Whoa. Did not see THAT coming.
A comedy series that began life as a cute (ish), lame (ish) NBC promo package to entice American viewers into watching British soccer?
A show that tries to turn Jason Sudeikis, who has spent his career on the Summer’s Eve side of the character actor spectrum, into a drawling Power of Positive Thinking pussycat?
A series where “Coach” analogies are a real worry?
“Ted Lasso” has “kind of slipped by me” written all over it. Making it for a streaming service, where R-rated language rules the day, hints at a “Coach’ with Lots of Cursing.” But as the cursing will be of the British persuasion, and the “fish out of water” story trope endures because, well, it works — let’s give it a try.
“Scrubs” seems to be the operative analogy with this often funny and occasionally quite sentimental series on Apple TV. Bill Lawrence of “Scrubs” had a hand in turning those NBC promos into a season-long story of a goofy, relentlessly-upbeat college football coach lured from his FBS (not “Power Five”) Wichita State (they no longer play football) job to coach an also-ran British premiere league club.
And if it isn’t “Death of a Salesman,” or “Vice Principals” or “Unbreakable Kimmy Schmidt,” it’s perfectly watchable low-hanging-fruit TV, with funny supporting players (including co-creator Brendan Hunt) and a flurry of “Innocents Abroad” style jokes about a naive American crashing into British slang, jargon, accents and culture in soccer-mad Richmond, where AFC Richmond wallows in mediocrity.
Lasso (Sudeikis) and the too-aptly-named Coach Beard (Hunt) are career sidekicks, hurled into this situation because the new owner (regal Hannah Waddington of “Game of Thrones”) wants the team she won in a divorce to burn to the ground, as revenge on the repellent, rich ex (Anthony Head, perfect).
The Lasso/Beard dynamic is played-up just enough to score a couple of laughs every episode. Yes, Beard is the semi-silent “brains” of the operation — doing the homework that hyper glad-hander Lasso doesn’t. Yes, the situation is “Major League” trite, with whole episodes devoted to “teamwork” building, torture by tabloids and even vanquishing a silly superstition.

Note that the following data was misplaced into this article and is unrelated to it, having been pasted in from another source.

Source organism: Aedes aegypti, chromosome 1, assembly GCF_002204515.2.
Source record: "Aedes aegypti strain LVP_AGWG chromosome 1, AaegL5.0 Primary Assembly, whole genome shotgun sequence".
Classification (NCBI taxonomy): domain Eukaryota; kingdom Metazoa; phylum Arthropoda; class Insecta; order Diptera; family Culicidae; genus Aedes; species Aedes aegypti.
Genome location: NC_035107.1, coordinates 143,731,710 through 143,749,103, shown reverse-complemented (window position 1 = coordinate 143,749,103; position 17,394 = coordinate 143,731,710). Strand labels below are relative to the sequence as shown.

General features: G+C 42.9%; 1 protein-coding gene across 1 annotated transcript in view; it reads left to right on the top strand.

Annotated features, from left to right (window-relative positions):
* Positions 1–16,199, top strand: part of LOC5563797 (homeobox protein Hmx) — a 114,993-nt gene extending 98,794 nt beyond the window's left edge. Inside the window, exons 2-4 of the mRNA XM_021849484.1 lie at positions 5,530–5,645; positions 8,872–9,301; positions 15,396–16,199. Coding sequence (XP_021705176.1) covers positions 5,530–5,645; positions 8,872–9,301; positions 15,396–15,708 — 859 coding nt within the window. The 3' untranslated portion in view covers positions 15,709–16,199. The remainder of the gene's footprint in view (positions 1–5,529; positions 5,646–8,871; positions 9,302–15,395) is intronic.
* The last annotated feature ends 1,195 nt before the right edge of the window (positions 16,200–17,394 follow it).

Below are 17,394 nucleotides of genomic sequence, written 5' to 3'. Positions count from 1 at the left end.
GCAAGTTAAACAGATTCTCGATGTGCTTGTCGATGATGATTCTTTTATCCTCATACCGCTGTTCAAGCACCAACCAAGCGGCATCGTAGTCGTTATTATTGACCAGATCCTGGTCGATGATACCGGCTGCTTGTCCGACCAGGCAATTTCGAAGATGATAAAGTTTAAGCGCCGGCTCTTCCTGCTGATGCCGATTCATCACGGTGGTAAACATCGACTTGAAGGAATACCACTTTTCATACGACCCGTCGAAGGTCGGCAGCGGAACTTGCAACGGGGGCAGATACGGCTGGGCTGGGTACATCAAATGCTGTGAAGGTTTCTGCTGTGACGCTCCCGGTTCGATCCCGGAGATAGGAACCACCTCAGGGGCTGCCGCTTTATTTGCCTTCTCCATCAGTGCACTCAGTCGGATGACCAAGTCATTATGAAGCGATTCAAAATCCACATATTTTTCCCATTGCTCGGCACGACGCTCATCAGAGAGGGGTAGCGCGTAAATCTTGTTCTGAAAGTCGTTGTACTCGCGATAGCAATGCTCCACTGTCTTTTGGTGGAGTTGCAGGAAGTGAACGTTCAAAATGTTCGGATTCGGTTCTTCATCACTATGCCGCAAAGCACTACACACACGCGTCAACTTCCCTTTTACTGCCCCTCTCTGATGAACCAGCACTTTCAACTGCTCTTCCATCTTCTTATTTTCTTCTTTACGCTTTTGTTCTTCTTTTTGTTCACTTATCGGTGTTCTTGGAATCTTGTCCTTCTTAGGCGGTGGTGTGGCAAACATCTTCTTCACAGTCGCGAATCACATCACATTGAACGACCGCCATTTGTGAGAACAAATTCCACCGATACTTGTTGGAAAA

But as with “Scrubs,” the fun in the series comes from the banter, the caricature/characters revealing hidden dimensions, skills and gifts and heart.
Hit or miss wordplay is a part of that. The star player is a preening diva named Jamie Tartt (Phil Dunster). Teaching him “teamwork” involves befriending his Internet personality/spokesmodel girlfriend (Juno Temple, a delight). She’s worried about headlines from a photograph of her and Lasso together.
“Jamie’s Tart breaks Tartt’s Heart…the power of RHYMING in this country!”
Jamie? He just wants the endorsements, the elevation to an elite team, the fame and glory. He wants the crowd singing his little goal-scoring celebration song, set to “Baby Shark.”
“Jamie TARTT doo doo doo doo du-du!”
Teammate Roy (Brett Goldstein, terrific) is the ageing, furious ex-star on his last legs, cursing and threatening one and all and utterly intolerant of this “wanker” brought in to ruin the team.
As indeed are the punters in the pubs and the stands.
Lasso? He lets every insult, every evisceration in the form of a “question” at his press conferences, roll right off his back. Their next opponent is a “tough cookie.”
“Know what you do with ‘tough cookies, don’t-ya? DIP’em in milk!”
Sudeikis, playing against type, may be the big surprise here. He is, if not quite charming, at least disarmingly-grating in this In-over-his-Head turn.
Hunt’s Coach Beard? He’s Robert Wuhl in this riff on “Bull Durham.” His rare lines are limited to “explaining” how “They call cleats ‘boots'” and a single last moment assessment of every opponent, delivered in the locker room as they hit the “pitch, not field.”
“SPEED on the outside!”
Nick Mohammad plays the shy, downtrodden “kit man” (equipment manager) who, because Ted talks to EVERYbody as his real gift is evaluating talent, chemistry and intelligence, becomes a part of the brain trust. Toheeb Jimoh is a Nigerian kid who might be the star of tomorrow if he ever asserts himself.
There’s a gruff but lovable pub owner, a “soccer girl” schoolkid who schools Ted with her feet every now and then and a team of misfits who’ve got to be taught to “Believe!”
Yeah, I know how that sounds. But if you like sports cliches served up in “Scrubs” (Zach Braff does some directing on “Ted Lasso”), it’s not a bad way to kill a half hour a week.
MPAA Rating: TV-MA, lots of swearing, drinking, adult situations
Cast: Jason Sudeikis, Hannah Waddington, Juno Temple, Brendan Hunt, Brett Goldstein, Toheeb Jimoh and Nick Mohammad.
Running time: 10 episodes @34:00 each